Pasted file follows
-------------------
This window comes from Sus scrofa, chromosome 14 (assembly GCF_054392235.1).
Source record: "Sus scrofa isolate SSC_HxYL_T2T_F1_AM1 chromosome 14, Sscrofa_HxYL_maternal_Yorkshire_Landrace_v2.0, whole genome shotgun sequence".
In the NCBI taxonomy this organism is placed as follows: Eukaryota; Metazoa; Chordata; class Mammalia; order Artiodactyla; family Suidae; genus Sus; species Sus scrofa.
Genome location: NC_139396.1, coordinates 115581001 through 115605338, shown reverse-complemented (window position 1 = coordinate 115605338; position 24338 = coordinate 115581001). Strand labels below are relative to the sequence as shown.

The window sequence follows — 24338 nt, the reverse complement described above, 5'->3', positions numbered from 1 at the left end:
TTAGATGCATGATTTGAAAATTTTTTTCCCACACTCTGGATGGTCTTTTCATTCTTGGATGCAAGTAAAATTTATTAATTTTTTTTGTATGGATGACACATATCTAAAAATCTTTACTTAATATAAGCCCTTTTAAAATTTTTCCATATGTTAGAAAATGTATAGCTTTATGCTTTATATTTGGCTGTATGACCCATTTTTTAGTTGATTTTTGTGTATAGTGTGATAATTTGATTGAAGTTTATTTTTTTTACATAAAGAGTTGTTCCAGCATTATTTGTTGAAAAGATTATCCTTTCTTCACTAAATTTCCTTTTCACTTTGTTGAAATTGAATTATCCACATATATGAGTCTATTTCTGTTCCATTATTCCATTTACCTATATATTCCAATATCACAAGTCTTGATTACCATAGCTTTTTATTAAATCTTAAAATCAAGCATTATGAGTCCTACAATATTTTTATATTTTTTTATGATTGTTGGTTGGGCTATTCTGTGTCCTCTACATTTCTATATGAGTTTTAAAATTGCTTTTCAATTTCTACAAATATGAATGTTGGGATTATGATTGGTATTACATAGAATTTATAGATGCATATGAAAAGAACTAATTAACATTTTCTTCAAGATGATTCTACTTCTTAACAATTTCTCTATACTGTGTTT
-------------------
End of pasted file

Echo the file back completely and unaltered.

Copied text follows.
This window comes from Sus scrofa, chromosome 14 (assembly GCF_054392235.1).
Source record: "Sus scrofa isolate SSC_HxYL_T2T_F1_AM1 chromosome 14, Sscrofa_HxYL_maternal_Yorkshire_Landrace_v2.0, whole genome shotgun sequence".
In the NCBI taxonomy this organism is placed as follows: Eukaryota; Metazoa; Chordata; class Mammalia; order Artiodactyla; family Suidae; genus Sus; species Sus scrofa.
Genome location: NC_139396.1, coordinates 115581001 through 115605338, shown reverse-complemented (window position 1 = coordinate 115605338; position 24338 = coordinate 115581001). Strand labels below are relative to the sequence as shown.

The window sequence follows — 24338 nt, the reverse complement described above, 5'->3', positions numbered from 1 at the left end:
TTAGATGCATGATTTGAAAATTTTTTTCCCACACTCTGGATGGTCTTTTCATTCTTGGATGCAAGTAAAATTTATTAATTTTTTTTGTATGGATGACACATATCTAAAAATCTTTACTTAATATAAGCCCTTTTAAAATTTTTCCATATGTTAGAAAATGTATAGCTTTATGCTTTATATTTGGCTGTATGACCCATTTTTTAGTTGATTTTTGTGTATAGTGTGATAATTTGATTGAAGTTTATTTTTTTTACATAAAGAGTTGTTCCAGCATTATTTGTTGAAAAGATTATCCTTTCTTCACTAAATTTCCTTTTCACTTTGTTGAAATTGAATTATCCACATATATGAGTCTATTTCTGTTCCATTATTCCATTTACCTATATATTCCAATATCACAAGTCTTGATTACCATAGCTTTTTATTAAATCTTAAAATCAAGCATTATGAGTCCTACAATATTTTTATATTTTTTTATGATTGTTGGTTGGGCTATTCTGTGTCCTCTACATTTCTATATGAGTTTTAAAATTGCTTTTCAATTTCTACAAATATGAATGTTGGGATTATGATTGGTATTACATAGAATTTATAGATGCATATGAAAAGAACTAATTAACATTTTCTTCAAGATGATTCTACTTCTTAACAATTTCTCTATACTGTGTTT